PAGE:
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Exponent view -- Thursday, Feb. 4, 1999

The state lottery has an obligation to help gambling addicts
A state lottery official announced earlier this week that a counseling program is being developed for problem gamblers. It’s a positive step, but one that should have been taken a lot sooner.
And somehow, Lottery Commission Director John Musgrave seemed a little less than enthusiastic in making the statement.
Now, we won’t argue against the benefits that the West Virginia Lottery reaps for our state. Proceeds are put to good use through education, senior citizens’ and tourism programs. Why, it can almost make you feel good about losing, knowing that your loss at least helped the Mountain State in some small way.
But for many, there’s a darker side to this whole lottery deal. Yes, there really are gambling addicts; individuals who play weekly, if not daily, in hopes of that big windfall.
It’s an addiction that’s relatively easy to understand, likely because we all feel its pull on varying levels. The lottery represents the ultimate fantasy: Put down a single dollar and get millions back in return. Never have to worry about bills again. Never have to work again. Be happy for the rest of your life.
It’s a hard-to-resist temptation, and one that often affects even the staunchest critics of the lottery. After all, who among us hasn’t plopped down a buck when the lottery has reached a gargantuan amount and the whole town is talking about it? We might joke about buying a ticket, but somewhere in the back of our minds, there’s at least be the passing thought, “I’m the one.” Otherwise, we wouldn’t have purchased the ticket in the first place.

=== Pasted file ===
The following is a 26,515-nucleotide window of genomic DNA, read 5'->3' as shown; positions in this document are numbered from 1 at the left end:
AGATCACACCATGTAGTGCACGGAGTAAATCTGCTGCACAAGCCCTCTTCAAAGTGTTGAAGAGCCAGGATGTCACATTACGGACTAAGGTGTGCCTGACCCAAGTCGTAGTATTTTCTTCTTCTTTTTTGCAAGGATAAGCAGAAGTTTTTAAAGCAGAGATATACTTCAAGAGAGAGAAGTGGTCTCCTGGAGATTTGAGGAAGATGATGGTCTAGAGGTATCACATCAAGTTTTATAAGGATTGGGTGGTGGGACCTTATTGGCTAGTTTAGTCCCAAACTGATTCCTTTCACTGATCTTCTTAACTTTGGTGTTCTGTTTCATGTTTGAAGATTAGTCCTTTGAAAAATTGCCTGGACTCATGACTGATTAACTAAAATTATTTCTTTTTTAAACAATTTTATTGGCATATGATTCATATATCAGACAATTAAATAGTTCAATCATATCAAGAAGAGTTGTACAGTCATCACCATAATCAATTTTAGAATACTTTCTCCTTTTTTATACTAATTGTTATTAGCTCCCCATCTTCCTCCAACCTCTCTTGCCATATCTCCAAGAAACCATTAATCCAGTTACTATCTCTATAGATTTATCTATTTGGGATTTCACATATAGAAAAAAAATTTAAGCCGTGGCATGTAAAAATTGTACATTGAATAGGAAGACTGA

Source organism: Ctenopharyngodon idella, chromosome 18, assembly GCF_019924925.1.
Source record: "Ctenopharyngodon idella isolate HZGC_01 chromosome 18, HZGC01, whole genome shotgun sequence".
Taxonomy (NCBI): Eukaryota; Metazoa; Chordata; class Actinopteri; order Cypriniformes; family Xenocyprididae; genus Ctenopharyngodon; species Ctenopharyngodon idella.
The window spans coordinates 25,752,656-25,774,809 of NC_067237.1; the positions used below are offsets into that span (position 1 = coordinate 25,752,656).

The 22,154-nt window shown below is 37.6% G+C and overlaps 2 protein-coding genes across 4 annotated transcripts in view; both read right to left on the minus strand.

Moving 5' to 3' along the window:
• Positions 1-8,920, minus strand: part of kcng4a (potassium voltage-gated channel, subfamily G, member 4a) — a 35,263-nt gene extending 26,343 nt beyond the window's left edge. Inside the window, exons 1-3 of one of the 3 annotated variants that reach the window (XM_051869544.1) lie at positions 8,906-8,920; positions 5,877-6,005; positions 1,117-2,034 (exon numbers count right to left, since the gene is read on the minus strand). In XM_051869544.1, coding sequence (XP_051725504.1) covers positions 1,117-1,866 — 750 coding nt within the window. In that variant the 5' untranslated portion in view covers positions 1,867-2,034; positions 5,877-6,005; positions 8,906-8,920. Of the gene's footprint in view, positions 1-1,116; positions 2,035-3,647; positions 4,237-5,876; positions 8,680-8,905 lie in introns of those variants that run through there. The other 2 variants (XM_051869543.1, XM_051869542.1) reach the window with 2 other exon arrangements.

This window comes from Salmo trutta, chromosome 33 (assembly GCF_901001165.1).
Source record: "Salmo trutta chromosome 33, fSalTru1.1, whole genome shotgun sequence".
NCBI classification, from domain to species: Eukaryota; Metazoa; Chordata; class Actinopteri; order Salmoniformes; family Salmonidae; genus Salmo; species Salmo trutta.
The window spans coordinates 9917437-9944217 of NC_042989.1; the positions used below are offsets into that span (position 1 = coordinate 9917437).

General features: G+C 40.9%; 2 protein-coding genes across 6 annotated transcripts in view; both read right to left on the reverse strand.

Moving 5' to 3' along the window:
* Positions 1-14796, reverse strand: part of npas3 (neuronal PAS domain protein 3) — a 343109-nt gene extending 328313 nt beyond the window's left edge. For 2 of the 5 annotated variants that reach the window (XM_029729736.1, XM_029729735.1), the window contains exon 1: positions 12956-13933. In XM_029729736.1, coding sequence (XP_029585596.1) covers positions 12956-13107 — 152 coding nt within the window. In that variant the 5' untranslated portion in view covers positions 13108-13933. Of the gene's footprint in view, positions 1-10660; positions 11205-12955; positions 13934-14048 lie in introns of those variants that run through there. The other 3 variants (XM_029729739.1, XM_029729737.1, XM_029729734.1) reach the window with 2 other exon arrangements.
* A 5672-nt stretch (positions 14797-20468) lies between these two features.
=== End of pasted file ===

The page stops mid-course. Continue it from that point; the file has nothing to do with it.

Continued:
The sad irony is, this lure undoubtedly has the greatest impact on those who can afford it the least. For those struggling to get by on a daily basis — to put food on the table, to pay the bills — the odds against winning are meaningless.
To them, risking a single dollar one time might just get them out of their crummy situation. Problem is, one time turns into two, then three and so on. An obsession to “play until they win” can quickly develop.
Ask any of them why they’re wasting so much of their money playing, and you’ll inevitably hear the same response: “Well, someone’s got to win. And I’ve got just as good a chance as anyone.”
True, maybe; but extremely unlikely.
We made reference earlier to Lottery Commission Director Musgrave’s seemingly apathetic attitude concerning the program. In making the announcement, he stated, “I think there’s a perception that there is a problem out there more than there is a problem.” Musgrave went on to say that his office only receives one or two calls a year from problem gamblers.
That may be true. But as with any addiction, it’s usually the addict who is the last to admit he has a problem. And that’s usually only after he or she has hit absolute rock bottom.
The majority of West Virginians who play the lottery probably don’t have a gambling problem. But for those who do — those who are spending money on lottery tickets that would be better spent on their families — we would hope that the Lottery Commission puts aside a substantial amount of money and effort toward helping them.
It’s the responsible thing to do.

Today’s editorial reflects the opinion of the Exponent editorial board, which includes William J. Sedivy, John G. Miller, Julie R. Cryser, James Logue, Kevin Courtney and Cecil Jarvis.



Telegram view -- Thursday, Feb 4, 1999
Study’s ranking of state shows improvement, but there are miles to go